Somewhere on A1A...

Wednesday, May 21, 2003

Jewish Cognitive Dissonance

Psychiatrist, Jew and Republican Congressional candidate Irwin Savodnik on the downside of being a Jewish Republican.

One evening in 1996 my wife and I were sitting in a French bistro with a physician and his wife we had known for years. I told them I was entering the Republican congressional primary, and, since we were both doctors and concerned about health care, they might have some interest in the campaign.

We were greeted with a tirade. My friend's face reddened as he screamed that he would do everything he could to see that I was trounced at the polls.

My wife and I were stunned.

"You're a Jew and a Republican," he proclaimed to the entire restaurant. "That's despicable."
We have not spoken since...

...More recently a one-term Jewish congressman from Virginia the only Jewish Republican member of the House Eric I. Cantor, has leapfrogged into the majority leadership, becoming chief deputy whip.

Cantor is a fervent defender of Israel and, unlike his Jewish compatriot in the Senate, Arlen Specter, a self-confident conservative who speaks openly about his Jewishness and his politics in the same breath.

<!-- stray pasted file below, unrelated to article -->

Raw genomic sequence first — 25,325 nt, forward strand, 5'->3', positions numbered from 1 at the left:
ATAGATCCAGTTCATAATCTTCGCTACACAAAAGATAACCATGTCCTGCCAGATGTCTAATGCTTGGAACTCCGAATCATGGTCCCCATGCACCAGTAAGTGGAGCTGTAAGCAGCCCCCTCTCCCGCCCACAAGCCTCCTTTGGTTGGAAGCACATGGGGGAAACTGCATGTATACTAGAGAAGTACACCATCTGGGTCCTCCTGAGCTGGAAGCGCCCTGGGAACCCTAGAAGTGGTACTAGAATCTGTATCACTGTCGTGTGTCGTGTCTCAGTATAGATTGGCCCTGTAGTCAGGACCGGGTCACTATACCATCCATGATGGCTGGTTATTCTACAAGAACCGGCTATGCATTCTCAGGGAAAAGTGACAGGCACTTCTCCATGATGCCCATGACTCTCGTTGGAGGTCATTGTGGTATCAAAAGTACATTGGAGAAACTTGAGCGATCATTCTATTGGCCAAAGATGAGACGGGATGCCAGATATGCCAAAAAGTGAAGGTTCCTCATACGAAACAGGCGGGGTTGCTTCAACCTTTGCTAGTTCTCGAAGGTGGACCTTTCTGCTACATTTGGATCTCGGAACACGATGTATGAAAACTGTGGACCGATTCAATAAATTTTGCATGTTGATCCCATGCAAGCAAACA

The Republican Jewish Coalition, once a diminutive political presence whose members could barely eke out a minyan in 1985 (the year it was founded), now has 15 chapters around the country, including Birmingham, Alabama, Kansas City and Palm Springs.

Perhaps most importantly, Jews have been willing and able to topple politicians deemed hostile to the Jewish state. Most notably, Atlanta's Cynthia McKinney, and Birmingham's Earl Hilliard learned last year that sympathizing with Palestinian terrorists cost them at the polls. That these were Democratic primaries should not obscure their significance to both parties.

As a psychiatrist and former liberal I can empathize with the struggle inside the Jewish psyche. The values at stake are at the heart of Jewish identity in America, and represent a long and noble collectivist tradition.
Stuck in the middle. Although the Republican cloak is not a great fit and isn't always comfortable, it's better than being smothered by the Democratic quilt put together by too many of the far left, whose interests too often are opposite mine.


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